As Deepavali rolls around, out comes the dizzying assortment of sweets and snacks.
But this time around, they are not just the usual favourites such as sugee cookies, makmur (ghee cookies) and murukku.
Just look to the Deepavali bazaars in Little India, where snack stall vendors are peddling creative options to whet shoppers’ appetites. Think new flavours such as ondeh ondeh cookies, macaron cookies and Nutella-filled kapit (wafer).
On top of introducing new snacks, some vendors are rolling out healthier snacks as well.
There are two bazaars in Little India: the 44-stall Deepavali Festival Village in Hastings Road and Campbell Lane; and the Deepavali Fair near Birch Road, which has more than 50 stalls. Both bazaars run until Oct 17.
Deepavali or Diwali, which falls on Oct 18 this year, is also known as the Festival of Lights and marks, for Hindus, the triumph of good over evil and light over darkness.
Stallholders say they are bringing in new varieties of snacks to stand out from the tough competition.
At the Deepavali Festival Village, about half of the 13 stalls in Hastings Road sell snacks and edible goodies.
A stall there selling unusual snacks is Parveen, which also offers henna services. It has increased its range of cookies from six to 15 this year and new products include ondeh ondeh-inspired cookies, Milo Dinosaur cookies, red velvet chocolate chip cookies and a green-hued pandan kuih rose (honeycomb cookies). They cost between $10 and $18.
These cookies are among the stall’s bestsellers, with about 100 jars sold over the past two weeks.
Parveen’s owner, Ms Kathija Begam, 49, was inspired by the “vibrant variety of snacks” sold at the popular Geylang Serai Ramadan Bazaar, where she had set up a stall earlier this year.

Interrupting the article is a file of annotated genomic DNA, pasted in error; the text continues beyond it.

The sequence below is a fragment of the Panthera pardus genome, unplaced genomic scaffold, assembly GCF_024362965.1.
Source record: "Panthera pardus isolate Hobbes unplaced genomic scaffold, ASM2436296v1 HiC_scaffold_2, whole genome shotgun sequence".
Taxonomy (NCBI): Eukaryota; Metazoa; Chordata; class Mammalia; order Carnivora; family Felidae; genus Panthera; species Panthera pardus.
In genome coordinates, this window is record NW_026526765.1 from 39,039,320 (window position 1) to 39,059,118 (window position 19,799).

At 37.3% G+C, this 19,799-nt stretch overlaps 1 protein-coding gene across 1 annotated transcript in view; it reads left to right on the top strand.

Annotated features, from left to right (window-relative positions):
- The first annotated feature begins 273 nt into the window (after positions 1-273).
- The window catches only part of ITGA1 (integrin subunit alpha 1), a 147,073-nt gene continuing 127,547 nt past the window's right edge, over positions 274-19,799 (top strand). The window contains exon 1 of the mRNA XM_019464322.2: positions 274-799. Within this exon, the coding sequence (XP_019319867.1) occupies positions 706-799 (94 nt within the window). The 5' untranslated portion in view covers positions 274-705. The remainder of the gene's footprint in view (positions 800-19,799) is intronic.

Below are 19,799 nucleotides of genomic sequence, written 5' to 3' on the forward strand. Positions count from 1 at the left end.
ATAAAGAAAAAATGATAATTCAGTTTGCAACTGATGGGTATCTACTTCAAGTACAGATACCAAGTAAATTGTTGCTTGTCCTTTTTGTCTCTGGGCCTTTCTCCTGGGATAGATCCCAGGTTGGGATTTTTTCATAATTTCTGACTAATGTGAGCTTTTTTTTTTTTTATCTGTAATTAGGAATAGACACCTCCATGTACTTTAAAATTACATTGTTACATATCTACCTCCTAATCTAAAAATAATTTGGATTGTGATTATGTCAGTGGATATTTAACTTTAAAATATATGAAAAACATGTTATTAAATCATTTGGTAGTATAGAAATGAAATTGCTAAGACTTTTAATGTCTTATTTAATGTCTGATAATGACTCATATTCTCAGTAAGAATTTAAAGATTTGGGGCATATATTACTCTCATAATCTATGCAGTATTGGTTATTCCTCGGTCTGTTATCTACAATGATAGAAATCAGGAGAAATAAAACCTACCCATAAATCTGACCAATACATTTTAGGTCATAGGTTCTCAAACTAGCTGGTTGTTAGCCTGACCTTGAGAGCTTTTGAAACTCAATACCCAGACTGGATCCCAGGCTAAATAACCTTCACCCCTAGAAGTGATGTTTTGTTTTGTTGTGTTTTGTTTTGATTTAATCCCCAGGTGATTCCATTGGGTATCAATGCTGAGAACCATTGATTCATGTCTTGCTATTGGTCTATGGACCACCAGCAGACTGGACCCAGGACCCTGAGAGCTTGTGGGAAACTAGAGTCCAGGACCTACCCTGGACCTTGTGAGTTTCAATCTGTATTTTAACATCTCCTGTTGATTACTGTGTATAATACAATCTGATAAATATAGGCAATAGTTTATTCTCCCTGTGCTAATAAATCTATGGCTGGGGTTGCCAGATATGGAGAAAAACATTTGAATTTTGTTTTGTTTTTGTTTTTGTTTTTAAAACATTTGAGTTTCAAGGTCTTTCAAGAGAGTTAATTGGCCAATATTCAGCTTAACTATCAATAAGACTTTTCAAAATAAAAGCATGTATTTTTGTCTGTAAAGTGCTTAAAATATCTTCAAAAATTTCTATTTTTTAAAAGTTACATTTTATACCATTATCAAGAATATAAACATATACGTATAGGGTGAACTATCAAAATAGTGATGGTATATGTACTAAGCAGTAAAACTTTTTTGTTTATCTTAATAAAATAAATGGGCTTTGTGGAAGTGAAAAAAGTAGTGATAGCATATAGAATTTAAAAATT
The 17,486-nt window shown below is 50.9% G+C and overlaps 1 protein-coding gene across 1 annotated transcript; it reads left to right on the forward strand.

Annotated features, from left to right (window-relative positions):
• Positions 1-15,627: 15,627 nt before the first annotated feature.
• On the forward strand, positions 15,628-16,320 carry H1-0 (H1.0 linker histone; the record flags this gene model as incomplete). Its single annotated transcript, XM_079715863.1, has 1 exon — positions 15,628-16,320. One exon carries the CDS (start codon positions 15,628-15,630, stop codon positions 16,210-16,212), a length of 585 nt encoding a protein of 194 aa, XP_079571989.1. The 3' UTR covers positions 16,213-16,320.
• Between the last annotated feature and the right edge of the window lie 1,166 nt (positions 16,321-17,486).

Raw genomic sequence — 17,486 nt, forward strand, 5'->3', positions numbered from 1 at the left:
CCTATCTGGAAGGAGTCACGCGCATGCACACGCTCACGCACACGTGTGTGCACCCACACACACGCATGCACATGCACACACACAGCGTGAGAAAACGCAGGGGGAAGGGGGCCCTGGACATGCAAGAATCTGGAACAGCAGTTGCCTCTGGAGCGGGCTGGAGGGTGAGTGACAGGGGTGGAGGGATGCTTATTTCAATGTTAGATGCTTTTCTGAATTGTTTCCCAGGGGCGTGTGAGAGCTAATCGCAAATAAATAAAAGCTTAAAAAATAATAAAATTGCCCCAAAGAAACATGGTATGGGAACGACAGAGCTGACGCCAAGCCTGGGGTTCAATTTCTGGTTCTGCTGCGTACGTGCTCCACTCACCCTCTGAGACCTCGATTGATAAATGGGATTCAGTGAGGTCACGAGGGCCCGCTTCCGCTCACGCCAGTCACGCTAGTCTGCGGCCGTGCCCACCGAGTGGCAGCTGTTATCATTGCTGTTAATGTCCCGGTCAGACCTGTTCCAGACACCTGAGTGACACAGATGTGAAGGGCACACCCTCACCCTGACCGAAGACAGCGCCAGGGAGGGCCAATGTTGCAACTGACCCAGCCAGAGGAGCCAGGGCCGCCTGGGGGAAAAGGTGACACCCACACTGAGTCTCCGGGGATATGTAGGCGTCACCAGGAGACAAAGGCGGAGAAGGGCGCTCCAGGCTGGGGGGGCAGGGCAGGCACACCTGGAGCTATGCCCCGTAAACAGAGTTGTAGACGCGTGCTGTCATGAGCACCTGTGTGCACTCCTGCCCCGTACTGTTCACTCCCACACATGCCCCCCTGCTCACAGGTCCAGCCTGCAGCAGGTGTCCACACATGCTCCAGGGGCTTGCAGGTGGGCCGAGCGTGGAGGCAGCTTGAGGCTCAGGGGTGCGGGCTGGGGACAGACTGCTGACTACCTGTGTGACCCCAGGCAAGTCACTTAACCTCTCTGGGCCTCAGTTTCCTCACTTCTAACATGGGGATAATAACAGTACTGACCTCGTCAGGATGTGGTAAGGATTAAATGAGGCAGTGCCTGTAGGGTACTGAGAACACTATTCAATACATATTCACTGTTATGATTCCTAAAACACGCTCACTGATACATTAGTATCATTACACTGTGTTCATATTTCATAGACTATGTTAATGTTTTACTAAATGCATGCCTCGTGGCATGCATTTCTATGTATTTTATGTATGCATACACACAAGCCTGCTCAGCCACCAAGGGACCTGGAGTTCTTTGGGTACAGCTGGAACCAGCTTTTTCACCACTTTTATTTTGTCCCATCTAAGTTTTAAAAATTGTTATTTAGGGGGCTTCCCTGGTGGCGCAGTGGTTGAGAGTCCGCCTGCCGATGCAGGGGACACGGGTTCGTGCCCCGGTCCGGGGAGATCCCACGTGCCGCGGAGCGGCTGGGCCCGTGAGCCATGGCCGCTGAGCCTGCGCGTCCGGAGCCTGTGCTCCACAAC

“The stalls at the Ramadan Bazaar play with novel flavours and rainbow colours for their snacks,” she says.
“I want to make Deepavali goodies more interesting to attract younger customers and to stand out.”
A few booths away is Deva’s Cookies, which is introducing more than 10 snacks, including kapit (wafer) filled with Nutella and Lava Crunch, rock-shaped chocolate meringue cookies.
Owner Sandran Raju, 56, who has been running a stall at the Deepavali bazaar for 16 years, says more wholesale snack suppliers have set up their own retail booths at the bazaar in recent years.
“I have to look for more creative snacks in order to stand out from the competition,” he says.
Over at Campbell Lane, among the 50 types of cookies sold at Ajmir Store, 10 are new varieties.
They include tiramisu-flavoured cookies, brightly coloured dahlia cookies and macaron cookies that resemble their namesake.
The stall’s second-generation director, Mr Mohamed Ismail (pictured, right), 31, comes up with ideas for his cookies based on what is trending in the food scene about six months before Deepavali.
He adds that he can concoct new varieties of cookies easily because Ajmir Store makes its snacks in a factory in Johor Baru.
Apart from novel varieties, Deepavali snacks are also becoming healthier.
Ajmir Store’s cranberry and sugee cookies have half the sugar content of regular cookies.
Next page: There are even healthier options for murukku